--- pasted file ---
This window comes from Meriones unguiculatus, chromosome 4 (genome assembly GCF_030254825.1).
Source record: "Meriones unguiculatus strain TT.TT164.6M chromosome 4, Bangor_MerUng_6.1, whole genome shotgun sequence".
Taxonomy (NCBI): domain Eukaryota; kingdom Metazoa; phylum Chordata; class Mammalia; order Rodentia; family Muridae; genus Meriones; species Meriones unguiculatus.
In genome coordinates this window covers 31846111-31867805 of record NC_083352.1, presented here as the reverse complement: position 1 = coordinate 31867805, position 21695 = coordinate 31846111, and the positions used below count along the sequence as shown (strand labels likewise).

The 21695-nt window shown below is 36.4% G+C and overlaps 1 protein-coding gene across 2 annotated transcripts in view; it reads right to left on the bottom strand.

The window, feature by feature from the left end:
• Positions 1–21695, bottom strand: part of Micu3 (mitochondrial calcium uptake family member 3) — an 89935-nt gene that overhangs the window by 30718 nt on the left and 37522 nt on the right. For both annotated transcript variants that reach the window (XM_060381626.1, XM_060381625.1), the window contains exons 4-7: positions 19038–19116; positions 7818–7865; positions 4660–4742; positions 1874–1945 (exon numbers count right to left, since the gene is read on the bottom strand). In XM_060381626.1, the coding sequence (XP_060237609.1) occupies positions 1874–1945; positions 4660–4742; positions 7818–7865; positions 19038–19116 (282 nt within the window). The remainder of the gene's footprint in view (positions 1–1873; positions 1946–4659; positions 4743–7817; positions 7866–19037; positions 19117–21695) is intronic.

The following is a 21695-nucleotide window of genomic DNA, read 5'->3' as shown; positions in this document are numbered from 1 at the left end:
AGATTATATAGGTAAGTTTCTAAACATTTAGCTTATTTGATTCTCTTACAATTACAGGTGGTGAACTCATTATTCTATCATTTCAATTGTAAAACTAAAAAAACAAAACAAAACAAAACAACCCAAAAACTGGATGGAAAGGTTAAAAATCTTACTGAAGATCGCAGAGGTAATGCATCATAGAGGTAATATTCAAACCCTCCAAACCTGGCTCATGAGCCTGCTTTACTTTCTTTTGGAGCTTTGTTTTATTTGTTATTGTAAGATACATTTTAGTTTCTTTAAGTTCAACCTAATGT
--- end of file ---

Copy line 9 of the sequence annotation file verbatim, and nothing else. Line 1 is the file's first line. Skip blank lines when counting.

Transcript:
AGATTATATAGGTAAGTTTCTAAACATTTAGCTTATTTGATTCTCTTACAATTACAGGTGGTGAACTCATTATTCTATCATTTCAATTGTAAAACTAAAAAAACAAAACAAAACAAAACAACCCAAAAACTGGATGGAAAGGTTAAAAATCTTACTGAAGATCGCAGAGGTAATGCATCATAGAGGTAATATTCAAACCCTCCAAACCTGGCTCATGAGCCTGCTTTACTTTCTTTTGGAGCTTTGTTTTATTTGTTATTGTAAGATACATTTTAGTTTCTTTAAGTTCAACCTAATGT